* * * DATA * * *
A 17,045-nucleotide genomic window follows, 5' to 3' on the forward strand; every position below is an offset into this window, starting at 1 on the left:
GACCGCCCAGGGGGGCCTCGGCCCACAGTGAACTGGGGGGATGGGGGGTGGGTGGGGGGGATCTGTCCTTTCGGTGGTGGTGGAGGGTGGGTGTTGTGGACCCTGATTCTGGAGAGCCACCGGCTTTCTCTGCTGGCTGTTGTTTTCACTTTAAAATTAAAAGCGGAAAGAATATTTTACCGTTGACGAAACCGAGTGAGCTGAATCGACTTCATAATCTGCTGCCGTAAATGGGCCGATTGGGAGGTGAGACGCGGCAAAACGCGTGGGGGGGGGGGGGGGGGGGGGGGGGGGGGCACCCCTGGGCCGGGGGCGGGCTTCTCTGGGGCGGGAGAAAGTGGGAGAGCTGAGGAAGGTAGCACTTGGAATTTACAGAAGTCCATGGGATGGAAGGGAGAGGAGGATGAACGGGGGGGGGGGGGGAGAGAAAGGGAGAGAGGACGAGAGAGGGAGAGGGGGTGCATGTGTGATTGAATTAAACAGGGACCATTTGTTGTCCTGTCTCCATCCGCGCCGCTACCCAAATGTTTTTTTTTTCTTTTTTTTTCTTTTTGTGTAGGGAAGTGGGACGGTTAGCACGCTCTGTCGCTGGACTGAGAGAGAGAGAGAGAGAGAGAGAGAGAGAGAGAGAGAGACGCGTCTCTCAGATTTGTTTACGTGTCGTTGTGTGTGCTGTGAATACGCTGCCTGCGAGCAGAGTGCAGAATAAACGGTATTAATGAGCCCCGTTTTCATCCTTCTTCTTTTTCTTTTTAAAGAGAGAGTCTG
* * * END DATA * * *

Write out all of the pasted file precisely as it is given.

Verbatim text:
A 17,045-nucleotide genomic window follows, 5' to 3' on the forward strand; every position below is an offset into this window, starting at 1 on the left:
GACCGCCCAGGGGGGCCTCGGCCCACAGTGAACTGGGGGGATGGGGGGTGGGTGGGGGGGATCTGTCCTTTCGGTGGTGGTGGAGGGTGGGTGTTGTGGACCCTGATTCTGGAGAGCCACCGGCTTTCTCTGCTGGCTGTTGTTTTCACTTTAAAATTAAAAGCGGAAAGAATATTTTACCGTTGACGAAACCGAGTGAGCTGAATCGACTTCATAATCTGCTGCCGTAAATGGGCCGATTGGGAGGTGAGACGCGGCAAAACGCGTGGGGGGGGGGGGGGGGGGGGGGGGGGGGGCACCCCTGGGCCGGGGGCGGGCTTCTCTGGGGCGGGAGAAAGTGGGAGAGCTGAGGAAGGTAGCACTTGGAATTTACAGAAGTCCATGGGATGGAAGGGAGAGGAGGATGAACGGGGGGGGGGGGGGAGAGAAAGGGAGAGAGGACGAGAGAGGGAGAGGGGGTGCATGTGTGATTGAATTAAACAGGGACCATTTGTTGTCCTGTCTCCATCCGCGCCGCTACCCAAATGTTTTTTTTTTCTTTTTTTTTCTTTTTGTGTAGGGAAGTGGGACGGTTAGCACGCTCTGTCGCTGGACTGAGAGAGAGAGAGAGAGAGAGAGAGAGAGAGAGAGAGAGACGCGTCTCTCAGATTTGTTTACGTGTCGTTGTGTGTGCTGTGAATACGCTGCCTGCGAGCAGAGTGCAGAATAAACGGTATTAATGAGCCCCGTTTTCATCCTTCTTCTTTTTCTTTTTAAAGAGAGAGTCTG